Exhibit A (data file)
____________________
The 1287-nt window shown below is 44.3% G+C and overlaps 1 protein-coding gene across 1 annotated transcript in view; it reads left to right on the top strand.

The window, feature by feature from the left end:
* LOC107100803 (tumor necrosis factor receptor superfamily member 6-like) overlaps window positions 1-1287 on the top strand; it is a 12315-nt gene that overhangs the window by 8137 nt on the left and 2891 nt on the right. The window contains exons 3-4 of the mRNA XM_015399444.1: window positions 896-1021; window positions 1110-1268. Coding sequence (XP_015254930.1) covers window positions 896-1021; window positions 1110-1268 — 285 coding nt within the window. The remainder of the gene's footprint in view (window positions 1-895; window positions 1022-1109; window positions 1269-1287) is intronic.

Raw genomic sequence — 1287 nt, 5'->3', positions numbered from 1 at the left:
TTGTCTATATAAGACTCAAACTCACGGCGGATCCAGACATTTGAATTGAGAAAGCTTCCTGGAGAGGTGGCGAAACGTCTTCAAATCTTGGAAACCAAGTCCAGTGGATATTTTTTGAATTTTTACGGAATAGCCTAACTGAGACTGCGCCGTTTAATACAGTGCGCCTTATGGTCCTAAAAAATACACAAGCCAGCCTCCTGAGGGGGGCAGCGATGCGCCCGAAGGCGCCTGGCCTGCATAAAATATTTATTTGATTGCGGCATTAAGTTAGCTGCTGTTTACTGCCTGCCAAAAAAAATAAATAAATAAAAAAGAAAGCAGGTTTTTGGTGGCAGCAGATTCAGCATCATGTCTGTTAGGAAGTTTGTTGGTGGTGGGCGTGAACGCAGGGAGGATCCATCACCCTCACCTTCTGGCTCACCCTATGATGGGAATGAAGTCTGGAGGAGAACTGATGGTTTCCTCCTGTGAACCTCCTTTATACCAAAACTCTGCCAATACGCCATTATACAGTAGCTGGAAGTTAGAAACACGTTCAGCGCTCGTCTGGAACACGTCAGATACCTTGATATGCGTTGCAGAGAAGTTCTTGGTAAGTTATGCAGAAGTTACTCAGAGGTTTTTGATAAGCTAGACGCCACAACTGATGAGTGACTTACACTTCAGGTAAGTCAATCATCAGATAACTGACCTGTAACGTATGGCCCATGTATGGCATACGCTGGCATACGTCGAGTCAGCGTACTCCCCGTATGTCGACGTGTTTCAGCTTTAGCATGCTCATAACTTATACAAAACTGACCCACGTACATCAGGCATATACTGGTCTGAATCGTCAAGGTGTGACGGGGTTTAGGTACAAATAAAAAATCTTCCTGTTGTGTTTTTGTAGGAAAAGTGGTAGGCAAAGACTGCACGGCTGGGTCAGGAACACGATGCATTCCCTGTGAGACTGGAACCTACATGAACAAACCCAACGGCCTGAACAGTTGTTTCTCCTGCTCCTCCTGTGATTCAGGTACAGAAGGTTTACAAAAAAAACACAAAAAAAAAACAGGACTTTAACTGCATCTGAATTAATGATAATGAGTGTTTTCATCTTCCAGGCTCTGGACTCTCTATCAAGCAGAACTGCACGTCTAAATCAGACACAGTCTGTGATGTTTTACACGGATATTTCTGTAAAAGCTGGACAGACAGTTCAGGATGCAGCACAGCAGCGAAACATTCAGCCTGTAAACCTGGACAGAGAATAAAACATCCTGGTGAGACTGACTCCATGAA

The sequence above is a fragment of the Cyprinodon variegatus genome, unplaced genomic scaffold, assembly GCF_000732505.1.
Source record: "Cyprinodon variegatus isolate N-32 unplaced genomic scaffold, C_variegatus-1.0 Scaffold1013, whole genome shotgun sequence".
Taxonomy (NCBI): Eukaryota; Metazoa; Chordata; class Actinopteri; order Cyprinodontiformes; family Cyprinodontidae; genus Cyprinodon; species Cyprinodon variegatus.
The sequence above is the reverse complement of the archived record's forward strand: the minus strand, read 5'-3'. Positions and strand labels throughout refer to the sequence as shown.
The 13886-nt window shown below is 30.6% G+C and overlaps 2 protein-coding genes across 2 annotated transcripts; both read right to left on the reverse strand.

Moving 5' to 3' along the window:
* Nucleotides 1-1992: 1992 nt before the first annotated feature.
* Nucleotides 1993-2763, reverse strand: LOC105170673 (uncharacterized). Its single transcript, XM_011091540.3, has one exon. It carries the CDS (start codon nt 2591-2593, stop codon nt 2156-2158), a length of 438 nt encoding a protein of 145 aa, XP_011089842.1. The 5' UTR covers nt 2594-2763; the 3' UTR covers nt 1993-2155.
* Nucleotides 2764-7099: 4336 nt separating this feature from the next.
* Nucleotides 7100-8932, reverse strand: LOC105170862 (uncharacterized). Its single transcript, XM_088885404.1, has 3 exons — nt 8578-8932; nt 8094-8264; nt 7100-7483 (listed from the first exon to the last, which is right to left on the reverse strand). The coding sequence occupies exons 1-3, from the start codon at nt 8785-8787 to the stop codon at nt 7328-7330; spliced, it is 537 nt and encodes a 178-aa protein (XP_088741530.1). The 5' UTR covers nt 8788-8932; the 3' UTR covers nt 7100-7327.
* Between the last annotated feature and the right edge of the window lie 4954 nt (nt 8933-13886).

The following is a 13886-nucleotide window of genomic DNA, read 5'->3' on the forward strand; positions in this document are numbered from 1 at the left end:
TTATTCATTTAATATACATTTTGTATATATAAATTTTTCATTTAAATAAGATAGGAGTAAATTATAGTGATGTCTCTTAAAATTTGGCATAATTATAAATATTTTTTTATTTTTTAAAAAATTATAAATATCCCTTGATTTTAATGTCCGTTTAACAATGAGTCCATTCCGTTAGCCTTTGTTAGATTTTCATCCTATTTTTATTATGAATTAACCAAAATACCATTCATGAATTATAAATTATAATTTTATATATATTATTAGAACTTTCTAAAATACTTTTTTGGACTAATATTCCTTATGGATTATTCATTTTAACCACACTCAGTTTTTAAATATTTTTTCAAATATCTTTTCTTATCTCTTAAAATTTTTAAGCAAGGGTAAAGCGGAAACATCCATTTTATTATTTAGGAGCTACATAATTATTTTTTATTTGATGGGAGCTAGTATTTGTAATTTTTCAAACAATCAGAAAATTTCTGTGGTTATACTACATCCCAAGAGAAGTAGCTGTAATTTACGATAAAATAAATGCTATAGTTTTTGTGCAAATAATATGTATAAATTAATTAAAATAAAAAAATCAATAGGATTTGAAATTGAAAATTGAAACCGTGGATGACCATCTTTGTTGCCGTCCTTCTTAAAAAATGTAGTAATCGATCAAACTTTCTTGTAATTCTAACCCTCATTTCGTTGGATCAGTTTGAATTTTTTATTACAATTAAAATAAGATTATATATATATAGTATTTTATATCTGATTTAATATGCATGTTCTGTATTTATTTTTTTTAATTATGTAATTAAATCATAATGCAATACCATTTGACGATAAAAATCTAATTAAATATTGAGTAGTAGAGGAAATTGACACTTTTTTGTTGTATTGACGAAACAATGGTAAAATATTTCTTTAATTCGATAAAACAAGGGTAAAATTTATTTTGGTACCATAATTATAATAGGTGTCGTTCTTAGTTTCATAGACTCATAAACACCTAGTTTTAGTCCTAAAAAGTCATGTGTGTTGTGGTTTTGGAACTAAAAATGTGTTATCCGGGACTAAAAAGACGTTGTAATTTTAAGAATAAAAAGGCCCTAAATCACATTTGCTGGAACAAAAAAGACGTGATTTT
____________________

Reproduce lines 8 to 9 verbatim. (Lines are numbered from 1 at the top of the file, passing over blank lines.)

Taxonomy (NCBI): Eukaryota; Metazoa; Chordata; class Actinopteri; order Cyprinodontiformes; family Cyprinodontidae; genus Cyprinodon; species Cyprinodon variegatus.
The sequence above is the reverse complement of the archived record's forward strand: the minus strand, read 5'-3'. Positions and strand labels throughout refer to the sequence as shown.